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Rio Tinto revealed a share buyback on Wednesday, saying it would repurchase $500m of stock following a recovery in commodity prices.
Announcing a 12 per cent rise in annual profits and higher than expected dividend, the Anglo-Australian mining company said the buyback would target its UK-listed shares.
“Today’s results show we have kept our commitment to maximise cash and productivity from our world-class assets, delivering $3.6bn in shareholder returns while maintaining a robust balance sheet,” said Rio chief executive Jean-Sébastien Jacques.
The buyback highlights the turn around in the mining industry’s fortunes over the past year. A sharp and unexpected rebound in commodity prices, such as iron ore and coal, boosted profits to the extent that large, diversified miners, such as Rio, Anglo American and Glencore, were comfortably achieve their debt reduction targets.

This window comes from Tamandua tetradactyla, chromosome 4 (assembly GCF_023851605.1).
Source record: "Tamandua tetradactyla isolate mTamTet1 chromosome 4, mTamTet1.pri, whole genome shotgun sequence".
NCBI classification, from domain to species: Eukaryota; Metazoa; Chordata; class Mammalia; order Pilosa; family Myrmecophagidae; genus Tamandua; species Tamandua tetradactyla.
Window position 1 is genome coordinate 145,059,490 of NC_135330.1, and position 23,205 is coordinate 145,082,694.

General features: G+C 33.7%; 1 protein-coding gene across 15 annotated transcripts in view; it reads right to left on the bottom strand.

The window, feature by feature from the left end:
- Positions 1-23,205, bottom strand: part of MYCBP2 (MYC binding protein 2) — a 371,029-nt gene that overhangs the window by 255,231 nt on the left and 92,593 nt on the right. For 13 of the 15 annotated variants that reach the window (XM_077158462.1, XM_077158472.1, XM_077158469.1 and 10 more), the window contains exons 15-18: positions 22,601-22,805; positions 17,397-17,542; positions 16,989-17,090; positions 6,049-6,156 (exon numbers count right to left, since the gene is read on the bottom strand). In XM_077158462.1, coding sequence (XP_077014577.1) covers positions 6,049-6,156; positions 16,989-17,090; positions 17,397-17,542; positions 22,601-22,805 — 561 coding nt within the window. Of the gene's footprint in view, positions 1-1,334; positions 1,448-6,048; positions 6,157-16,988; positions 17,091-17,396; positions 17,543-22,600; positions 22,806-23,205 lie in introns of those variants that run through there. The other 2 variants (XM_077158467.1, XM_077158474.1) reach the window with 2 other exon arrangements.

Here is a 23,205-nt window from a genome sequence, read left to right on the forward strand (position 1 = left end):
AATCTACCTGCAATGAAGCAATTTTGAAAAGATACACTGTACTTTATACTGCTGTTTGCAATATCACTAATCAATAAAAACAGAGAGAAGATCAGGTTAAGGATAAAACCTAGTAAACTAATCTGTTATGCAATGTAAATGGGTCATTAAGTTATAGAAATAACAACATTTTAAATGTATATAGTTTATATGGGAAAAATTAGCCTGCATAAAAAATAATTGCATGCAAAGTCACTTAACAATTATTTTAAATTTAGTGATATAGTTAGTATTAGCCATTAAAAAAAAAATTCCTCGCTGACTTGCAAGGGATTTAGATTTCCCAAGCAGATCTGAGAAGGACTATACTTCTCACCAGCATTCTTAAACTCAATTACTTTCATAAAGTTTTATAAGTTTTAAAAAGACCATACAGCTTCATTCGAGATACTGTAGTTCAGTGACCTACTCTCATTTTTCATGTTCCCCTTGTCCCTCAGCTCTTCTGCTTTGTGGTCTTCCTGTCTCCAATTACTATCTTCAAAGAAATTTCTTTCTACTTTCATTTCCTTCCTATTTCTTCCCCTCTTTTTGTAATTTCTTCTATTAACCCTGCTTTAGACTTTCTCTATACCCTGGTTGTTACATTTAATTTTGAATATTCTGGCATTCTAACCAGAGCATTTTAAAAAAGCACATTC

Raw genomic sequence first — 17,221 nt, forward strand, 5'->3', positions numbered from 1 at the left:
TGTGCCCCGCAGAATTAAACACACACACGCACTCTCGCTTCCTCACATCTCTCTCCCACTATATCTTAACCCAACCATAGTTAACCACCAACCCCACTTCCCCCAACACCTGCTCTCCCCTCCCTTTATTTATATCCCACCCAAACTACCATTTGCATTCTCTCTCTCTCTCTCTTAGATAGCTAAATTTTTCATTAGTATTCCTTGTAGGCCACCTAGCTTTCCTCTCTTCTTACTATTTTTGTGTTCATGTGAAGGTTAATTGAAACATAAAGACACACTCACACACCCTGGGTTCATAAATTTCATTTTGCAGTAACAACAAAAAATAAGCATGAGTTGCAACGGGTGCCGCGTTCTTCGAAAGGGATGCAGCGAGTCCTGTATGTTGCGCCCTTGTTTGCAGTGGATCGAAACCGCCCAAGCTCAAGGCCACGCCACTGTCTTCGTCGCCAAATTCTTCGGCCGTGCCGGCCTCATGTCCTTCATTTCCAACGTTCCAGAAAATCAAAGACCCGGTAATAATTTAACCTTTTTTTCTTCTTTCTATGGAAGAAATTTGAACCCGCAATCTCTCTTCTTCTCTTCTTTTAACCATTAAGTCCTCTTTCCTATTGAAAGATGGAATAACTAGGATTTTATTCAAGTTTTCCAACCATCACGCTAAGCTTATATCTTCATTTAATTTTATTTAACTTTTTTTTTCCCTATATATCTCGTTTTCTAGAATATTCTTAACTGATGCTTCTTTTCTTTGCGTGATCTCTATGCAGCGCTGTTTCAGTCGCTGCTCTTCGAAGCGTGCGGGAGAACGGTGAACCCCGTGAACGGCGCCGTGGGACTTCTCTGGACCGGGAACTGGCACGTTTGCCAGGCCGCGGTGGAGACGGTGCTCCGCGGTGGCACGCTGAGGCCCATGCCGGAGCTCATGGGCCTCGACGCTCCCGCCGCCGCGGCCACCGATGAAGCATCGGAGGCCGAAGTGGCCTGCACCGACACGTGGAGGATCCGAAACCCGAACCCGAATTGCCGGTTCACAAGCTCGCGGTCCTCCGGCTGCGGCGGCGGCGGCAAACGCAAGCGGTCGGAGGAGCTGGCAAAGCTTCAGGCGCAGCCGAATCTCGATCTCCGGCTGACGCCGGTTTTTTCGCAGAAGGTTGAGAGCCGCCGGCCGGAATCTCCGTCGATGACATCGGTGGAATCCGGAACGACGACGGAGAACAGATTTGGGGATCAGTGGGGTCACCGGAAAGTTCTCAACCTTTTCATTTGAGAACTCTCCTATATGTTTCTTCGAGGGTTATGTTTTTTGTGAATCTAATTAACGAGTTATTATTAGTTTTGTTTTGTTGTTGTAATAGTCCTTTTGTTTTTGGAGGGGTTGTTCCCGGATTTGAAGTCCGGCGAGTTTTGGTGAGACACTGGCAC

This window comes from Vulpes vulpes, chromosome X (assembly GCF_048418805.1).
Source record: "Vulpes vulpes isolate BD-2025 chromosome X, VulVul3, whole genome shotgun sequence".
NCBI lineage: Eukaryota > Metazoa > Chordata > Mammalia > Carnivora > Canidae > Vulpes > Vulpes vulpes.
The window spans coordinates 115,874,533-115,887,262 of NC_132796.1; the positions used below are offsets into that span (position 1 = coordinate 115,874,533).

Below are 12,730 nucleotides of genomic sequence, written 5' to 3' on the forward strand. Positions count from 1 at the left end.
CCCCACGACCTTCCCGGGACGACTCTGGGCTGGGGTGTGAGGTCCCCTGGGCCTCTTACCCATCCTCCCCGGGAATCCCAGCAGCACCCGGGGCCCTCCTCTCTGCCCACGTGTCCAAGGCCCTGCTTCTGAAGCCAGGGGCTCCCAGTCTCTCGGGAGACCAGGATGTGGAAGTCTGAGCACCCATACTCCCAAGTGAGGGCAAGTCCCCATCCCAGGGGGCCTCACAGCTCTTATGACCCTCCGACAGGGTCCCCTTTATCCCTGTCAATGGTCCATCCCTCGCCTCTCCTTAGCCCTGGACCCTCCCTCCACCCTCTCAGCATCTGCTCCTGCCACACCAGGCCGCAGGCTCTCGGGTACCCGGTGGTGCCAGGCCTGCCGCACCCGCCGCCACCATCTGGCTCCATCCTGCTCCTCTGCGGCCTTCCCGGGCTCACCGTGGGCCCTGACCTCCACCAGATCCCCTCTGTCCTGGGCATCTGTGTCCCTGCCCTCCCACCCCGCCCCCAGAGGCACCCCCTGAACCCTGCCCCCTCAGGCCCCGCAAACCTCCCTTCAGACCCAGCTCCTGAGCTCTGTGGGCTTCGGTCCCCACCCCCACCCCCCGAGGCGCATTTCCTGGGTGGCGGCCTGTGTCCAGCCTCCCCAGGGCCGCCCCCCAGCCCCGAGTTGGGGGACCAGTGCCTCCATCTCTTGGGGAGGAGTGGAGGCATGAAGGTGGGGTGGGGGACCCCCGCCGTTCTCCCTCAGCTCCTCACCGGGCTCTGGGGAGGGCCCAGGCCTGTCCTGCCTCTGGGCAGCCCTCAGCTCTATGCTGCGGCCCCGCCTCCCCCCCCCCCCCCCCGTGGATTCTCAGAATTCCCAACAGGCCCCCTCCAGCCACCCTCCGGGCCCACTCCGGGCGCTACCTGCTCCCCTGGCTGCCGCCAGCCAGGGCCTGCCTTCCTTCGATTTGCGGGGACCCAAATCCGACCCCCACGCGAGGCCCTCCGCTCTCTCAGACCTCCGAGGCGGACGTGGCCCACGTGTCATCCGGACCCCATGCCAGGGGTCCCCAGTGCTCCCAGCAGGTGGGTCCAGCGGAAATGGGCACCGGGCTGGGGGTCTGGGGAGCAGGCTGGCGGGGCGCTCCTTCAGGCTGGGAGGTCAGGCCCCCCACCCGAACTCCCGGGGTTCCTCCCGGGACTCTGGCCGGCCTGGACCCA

In the year to December, Rio said underlying earnings rose 12 per cent to $5.1bn reflecting the recovery in commodity prices and the benefits of lower spending and cost cutting. Net debt fell 30 per cent to $9.6bn.
With costs and spending under control, miners are now in a sweet spot as the extra revenue from higher commodity prices flows straight through to the bottom line. Rio said it has generated more than $5bn of free cash flow in 2016.
Rio last year scrapped its longstanding policy of maintaining or increasing its dividend.
On Thursday it announced a full year dividend of 170 cents a share, a higher payment than many analysts had been expecting. The company has previously said it would pay a dividend of least 110 cents a share for 2016.
Mr Jacques took the helm of Rio in the summer. The 45-year old French executive has pledged to focus on sweating the group’s assets harder rather than pursuing ambitious deals. He is aiming to boost cash generation by as much as $5bn over the next five years.